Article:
The word failure is sticking in my craw. Certainly, we failed to achieve the objective of Cosmos 1: we did not achieve solar-sail flight. But I don’t think, with all we have done, that I can call Cosmos 1 a failure.
In the past twenty-four hours, the Russian space agency (RKA) has made a tentative conclusion that the Volna rocket carrying Cosmos 1 failed during the firing of the first stage. This would mean that Cosmos 1 is lost.
When Cosmos 1, the first solar sail spacecraft, launches on June 21, 2005, it will carry into Earth orbit a CD containing the names of over 75,000 members of The Planetary Society and the Japan Planetary Society, along with the works of early visionaries who inspired solar sailing.
From Moscow to the Marshall Islands and California to the Czech Republic, tracking stations around the world will receive data from Cosmos 1, the world's first solar sail spacecraft after it launches on June 21, 2005.
The biggest reason that NASA—as well as other western space agencies—has not attempted a solar sail flight is that the cost of launching even a small spacecraft is so high that they are unwilling to carry out a mission with very modest goals.
As [email protected] has demonstrated, untold millions around the world are ready and eager to donate their computer time for the advancement of knowledge and the benefit of humankind. The story of distributed computing is only just beginning.
BOINC stands for the “Berkeley Online Infrastructure for Network Computing.” Its purpose is to spread the credo of distributed computing beyond [email protected], by making it easy for researchers in all fields to launch their own projects, and tap into the enormous computing capacity of personal computers around the world.
It has been more than a year since the [email protected] crew spent a hectic week at Arecibo, pointing the giant radio telescope at some of SETI's most promising targets. Much of the data collected during the reobservations has since been repackaged as work units, and sent out to users around the world for analysis.
Update as of March 24, 2004
2003 was a good year with 50,779 asteroid astrometric observations submitted, including known NEOs and the discovery of a new Aten-class object, 2003 UY12. Based upon the volume of astrometric observations submitted, observatory code 683 was the world's eighth most productive asteroid astrometry station.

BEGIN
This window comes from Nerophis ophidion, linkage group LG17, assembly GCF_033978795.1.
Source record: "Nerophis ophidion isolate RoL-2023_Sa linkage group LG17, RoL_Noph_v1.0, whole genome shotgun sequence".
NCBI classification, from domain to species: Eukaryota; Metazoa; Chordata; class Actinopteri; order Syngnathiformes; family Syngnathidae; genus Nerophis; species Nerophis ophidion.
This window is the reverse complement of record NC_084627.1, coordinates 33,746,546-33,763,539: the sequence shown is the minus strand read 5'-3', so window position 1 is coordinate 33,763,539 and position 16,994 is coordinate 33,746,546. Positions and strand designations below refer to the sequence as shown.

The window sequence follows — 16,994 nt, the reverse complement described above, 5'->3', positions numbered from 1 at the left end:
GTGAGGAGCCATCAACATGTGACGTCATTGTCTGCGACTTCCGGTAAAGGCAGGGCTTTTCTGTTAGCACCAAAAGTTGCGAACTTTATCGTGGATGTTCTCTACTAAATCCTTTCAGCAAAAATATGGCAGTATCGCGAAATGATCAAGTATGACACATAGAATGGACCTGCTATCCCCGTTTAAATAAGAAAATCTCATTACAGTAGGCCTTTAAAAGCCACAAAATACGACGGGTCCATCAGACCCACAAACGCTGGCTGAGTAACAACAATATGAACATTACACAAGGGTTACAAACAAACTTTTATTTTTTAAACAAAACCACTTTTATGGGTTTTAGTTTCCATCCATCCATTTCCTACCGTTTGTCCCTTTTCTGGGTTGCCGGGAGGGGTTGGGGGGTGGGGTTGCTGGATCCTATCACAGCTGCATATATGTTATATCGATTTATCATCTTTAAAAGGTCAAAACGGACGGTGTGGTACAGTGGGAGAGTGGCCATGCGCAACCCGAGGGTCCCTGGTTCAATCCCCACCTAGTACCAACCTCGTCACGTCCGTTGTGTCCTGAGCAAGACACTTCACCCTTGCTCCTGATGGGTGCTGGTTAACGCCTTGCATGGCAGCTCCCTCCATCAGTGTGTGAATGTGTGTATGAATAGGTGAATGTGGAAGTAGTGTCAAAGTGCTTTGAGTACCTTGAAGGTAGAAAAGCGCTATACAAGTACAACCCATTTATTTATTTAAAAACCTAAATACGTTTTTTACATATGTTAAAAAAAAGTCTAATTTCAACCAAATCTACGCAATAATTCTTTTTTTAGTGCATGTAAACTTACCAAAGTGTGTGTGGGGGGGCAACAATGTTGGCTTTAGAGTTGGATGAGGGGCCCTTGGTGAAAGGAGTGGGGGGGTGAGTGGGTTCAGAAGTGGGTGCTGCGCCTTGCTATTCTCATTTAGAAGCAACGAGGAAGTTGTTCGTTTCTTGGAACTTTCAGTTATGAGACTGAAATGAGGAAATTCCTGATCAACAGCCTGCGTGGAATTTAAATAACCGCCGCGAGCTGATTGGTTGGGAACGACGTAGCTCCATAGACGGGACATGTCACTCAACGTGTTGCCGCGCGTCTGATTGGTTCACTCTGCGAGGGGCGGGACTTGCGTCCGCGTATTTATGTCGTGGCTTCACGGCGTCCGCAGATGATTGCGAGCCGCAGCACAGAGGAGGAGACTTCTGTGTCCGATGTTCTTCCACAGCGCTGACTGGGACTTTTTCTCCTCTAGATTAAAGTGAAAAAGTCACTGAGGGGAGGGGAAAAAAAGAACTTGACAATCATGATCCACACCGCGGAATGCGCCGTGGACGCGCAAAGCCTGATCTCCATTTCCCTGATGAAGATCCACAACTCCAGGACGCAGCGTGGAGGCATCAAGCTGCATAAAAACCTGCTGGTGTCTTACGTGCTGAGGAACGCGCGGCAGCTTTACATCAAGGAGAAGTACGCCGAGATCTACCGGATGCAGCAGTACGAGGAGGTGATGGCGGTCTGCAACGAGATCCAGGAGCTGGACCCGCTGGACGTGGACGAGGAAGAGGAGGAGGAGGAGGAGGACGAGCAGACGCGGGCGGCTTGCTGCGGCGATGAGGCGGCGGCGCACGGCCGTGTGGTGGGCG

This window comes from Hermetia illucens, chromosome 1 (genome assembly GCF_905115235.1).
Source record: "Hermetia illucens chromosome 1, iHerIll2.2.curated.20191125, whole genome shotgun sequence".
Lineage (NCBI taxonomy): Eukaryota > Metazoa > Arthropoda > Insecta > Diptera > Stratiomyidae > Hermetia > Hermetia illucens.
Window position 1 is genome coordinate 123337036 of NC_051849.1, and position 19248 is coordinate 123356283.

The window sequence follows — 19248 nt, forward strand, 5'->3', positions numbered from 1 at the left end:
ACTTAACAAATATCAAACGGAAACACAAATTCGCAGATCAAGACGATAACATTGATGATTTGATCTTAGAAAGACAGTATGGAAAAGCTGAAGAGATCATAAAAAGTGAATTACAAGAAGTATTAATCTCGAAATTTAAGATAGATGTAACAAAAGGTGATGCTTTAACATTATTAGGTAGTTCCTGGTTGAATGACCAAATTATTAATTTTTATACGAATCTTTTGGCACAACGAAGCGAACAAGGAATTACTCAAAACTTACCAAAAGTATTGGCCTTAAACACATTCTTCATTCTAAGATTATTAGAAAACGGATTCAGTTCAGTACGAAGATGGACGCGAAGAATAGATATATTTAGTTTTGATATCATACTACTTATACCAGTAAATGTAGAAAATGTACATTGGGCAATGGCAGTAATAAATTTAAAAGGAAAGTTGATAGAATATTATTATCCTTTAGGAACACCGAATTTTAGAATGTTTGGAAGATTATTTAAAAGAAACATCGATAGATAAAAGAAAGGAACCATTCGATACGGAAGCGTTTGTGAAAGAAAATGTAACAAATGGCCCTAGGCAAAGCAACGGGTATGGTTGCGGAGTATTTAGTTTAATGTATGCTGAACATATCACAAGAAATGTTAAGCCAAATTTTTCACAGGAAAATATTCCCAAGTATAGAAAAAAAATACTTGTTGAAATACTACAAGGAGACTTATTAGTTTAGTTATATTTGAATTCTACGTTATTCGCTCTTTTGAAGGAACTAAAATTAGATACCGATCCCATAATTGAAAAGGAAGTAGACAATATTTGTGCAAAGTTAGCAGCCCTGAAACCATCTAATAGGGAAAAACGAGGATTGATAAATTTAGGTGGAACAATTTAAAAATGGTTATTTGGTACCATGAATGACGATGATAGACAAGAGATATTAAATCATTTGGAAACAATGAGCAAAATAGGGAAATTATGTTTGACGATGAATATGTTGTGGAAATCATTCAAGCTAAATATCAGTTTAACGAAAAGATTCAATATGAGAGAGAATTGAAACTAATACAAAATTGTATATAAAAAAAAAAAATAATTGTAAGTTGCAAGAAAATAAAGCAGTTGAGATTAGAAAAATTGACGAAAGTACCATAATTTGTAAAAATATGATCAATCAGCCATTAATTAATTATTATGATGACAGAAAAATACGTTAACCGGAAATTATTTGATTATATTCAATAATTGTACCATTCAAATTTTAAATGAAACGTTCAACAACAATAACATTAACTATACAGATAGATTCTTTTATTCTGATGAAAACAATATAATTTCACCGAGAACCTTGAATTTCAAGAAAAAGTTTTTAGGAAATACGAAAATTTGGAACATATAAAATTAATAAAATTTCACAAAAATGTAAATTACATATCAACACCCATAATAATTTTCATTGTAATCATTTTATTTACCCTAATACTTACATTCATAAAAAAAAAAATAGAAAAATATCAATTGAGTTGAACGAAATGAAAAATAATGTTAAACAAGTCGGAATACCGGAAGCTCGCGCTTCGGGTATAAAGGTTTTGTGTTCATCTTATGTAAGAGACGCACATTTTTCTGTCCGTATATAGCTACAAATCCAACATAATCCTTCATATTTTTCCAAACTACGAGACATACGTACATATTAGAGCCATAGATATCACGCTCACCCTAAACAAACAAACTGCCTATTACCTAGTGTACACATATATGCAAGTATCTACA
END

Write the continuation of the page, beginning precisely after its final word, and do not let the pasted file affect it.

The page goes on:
[email protected] and BOINC are gradually converging, and the benefits for both are substantial. While [email protected] enjoys the increased flexibility of the BOINC platform, it brings to BOINC something of inestimable value to a distributed computing project: millions of [email protected] users, willing to use their computers' processing power for the advancement of scientific research.
[email protected] chief scientist Dan Werthimer and his team went back to Arecibo to reobserve the most promising candidate signals detected by the project so far. Unlike most of the year, when [email protected] piggy-backs on the regular operations of the telescope, this time the Werthimer's crew had the full use of the resources of the giant dish.
[email protected]'s Stellar Countdown has come to an end at the Arecibo Radio Observatory. All in all the Stellar countdown observed 227 promising locations in the sky. Within the next few weeks all the data collected and recorded will be processed by [email protected] users around to world.
After getting bumped off the telescope last week to make way for Solar flare observations, [email protected] Chief Scientist Dan Werthimer and his crew will spend 14 hours today observing the locations of [email protected]'s most promising candidate signals, as well as a few other interesting locations.
[email protected] scientists will have to wait for several weeks for the full analysis of the data collected during the reobservations. But even while the observations are going on at Arecibo, they will already have a good idea if they have found something significant.